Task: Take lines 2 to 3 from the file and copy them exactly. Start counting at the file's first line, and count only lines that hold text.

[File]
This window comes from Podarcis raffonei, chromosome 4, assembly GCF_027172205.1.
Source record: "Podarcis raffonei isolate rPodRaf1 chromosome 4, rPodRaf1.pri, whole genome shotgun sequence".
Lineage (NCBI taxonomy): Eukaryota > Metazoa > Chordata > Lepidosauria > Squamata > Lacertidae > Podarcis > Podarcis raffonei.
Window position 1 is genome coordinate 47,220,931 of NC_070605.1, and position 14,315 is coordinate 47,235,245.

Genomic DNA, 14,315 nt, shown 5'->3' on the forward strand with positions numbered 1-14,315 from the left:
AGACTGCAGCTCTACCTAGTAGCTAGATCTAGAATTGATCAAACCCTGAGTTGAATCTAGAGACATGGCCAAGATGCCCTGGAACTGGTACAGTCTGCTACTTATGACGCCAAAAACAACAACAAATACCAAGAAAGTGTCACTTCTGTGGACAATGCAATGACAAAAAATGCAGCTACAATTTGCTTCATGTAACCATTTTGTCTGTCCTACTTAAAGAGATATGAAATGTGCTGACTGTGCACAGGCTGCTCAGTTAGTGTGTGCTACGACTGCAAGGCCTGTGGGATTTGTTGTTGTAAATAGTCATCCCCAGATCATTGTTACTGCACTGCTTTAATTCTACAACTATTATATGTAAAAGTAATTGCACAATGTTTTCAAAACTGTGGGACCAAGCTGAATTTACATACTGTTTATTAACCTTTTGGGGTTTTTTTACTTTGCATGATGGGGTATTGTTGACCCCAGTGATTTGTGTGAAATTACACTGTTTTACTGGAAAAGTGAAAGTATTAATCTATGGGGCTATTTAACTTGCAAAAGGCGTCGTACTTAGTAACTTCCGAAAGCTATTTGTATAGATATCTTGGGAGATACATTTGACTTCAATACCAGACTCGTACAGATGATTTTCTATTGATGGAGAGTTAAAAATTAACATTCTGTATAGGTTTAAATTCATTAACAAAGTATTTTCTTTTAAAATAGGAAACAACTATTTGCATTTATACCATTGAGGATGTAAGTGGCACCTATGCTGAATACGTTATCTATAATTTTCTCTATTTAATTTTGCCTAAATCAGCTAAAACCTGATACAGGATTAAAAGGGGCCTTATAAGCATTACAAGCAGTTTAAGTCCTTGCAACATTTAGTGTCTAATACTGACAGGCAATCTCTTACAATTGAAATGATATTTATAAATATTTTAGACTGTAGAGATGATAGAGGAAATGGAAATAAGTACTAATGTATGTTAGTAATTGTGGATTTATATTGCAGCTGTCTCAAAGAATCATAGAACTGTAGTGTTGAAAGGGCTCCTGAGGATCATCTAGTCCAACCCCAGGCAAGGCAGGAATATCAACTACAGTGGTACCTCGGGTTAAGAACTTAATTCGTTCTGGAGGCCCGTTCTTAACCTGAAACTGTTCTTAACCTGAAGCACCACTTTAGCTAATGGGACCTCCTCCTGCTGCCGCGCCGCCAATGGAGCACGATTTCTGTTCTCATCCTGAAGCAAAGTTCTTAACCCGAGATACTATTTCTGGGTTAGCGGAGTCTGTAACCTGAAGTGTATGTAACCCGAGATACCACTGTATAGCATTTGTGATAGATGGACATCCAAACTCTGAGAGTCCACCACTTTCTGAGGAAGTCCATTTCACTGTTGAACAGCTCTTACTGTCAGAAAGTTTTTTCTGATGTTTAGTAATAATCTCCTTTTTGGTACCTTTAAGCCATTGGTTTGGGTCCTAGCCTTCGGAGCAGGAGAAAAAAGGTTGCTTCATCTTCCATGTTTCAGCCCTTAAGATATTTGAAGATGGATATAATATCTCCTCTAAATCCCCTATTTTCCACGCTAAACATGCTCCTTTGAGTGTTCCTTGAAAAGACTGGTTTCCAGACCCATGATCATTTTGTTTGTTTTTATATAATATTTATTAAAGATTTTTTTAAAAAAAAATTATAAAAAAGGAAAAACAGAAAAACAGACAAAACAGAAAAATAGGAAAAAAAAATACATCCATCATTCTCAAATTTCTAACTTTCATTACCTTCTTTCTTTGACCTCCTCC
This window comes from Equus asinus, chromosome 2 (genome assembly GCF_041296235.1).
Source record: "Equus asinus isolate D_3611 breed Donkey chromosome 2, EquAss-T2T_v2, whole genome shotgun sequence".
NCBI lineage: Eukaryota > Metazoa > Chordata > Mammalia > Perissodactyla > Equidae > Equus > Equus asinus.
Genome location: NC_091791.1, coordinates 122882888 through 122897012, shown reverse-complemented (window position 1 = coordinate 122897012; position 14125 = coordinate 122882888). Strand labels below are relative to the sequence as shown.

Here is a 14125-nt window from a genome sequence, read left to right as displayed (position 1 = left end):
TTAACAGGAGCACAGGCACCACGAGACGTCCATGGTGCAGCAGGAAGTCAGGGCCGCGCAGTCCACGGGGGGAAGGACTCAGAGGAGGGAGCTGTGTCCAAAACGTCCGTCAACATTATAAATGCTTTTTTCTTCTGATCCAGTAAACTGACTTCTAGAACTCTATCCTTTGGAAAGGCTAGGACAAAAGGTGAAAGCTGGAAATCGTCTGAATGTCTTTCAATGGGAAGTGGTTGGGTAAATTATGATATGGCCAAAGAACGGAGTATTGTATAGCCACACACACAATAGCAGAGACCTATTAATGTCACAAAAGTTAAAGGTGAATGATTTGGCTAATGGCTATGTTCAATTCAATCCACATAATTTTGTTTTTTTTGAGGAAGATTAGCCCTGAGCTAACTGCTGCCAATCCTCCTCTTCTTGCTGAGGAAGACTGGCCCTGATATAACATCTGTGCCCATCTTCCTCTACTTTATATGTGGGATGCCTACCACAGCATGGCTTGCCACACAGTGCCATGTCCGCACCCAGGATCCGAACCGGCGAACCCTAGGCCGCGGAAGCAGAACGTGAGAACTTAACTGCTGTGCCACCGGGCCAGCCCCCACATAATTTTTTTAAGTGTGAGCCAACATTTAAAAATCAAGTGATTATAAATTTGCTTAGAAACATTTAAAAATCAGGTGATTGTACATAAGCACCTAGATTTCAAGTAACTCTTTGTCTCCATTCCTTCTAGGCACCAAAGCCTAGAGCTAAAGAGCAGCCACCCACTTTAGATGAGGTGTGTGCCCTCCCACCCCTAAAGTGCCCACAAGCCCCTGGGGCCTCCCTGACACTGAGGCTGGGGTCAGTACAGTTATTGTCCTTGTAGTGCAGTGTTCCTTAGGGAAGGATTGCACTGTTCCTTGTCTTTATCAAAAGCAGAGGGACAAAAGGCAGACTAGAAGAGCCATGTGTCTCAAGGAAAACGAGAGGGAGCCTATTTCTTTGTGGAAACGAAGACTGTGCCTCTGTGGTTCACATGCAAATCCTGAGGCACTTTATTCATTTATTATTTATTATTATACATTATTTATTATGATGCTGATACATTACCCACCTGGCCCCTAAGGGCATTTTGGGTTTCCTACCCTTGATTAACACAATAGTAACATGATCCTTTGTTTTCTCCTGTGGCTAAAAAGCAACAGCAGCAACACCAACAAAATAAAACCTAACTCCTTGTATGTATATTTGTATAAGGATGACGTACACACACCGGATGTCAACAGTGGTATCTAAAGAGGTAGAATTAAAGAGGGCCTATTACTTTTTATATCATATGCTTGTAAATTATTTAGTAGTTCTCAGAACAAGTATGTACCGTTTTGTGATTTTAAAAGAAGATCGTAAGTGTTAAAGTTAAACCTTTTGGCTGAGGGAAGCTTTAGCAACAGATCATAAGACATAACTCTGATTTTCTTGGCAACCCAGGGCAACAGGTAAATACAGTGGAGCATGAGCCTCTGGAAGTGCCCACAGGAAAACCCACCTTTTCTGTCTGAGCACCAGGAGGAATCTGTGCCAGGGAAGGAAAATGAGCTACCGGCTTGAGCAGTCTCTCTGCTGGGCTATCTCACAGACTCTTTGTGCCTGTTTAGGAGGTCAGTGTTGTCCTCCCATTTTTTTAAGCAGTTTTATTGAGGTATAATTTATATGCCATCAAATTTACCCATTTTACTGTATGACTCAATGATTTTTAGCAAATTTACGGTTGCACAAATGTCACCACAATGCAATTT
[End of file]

Source record: "Podarcis raffonei isolate rPodRaf1 chromosome 4, rPodRaf1.pri, whole genome shotgun sequence".
Lineage (NCBI taxonomy): Eukaryota > Metazoa > Chordata > Lepidosauria > Squamata > Lacertidae > Podarcis > Podarcis raffonei.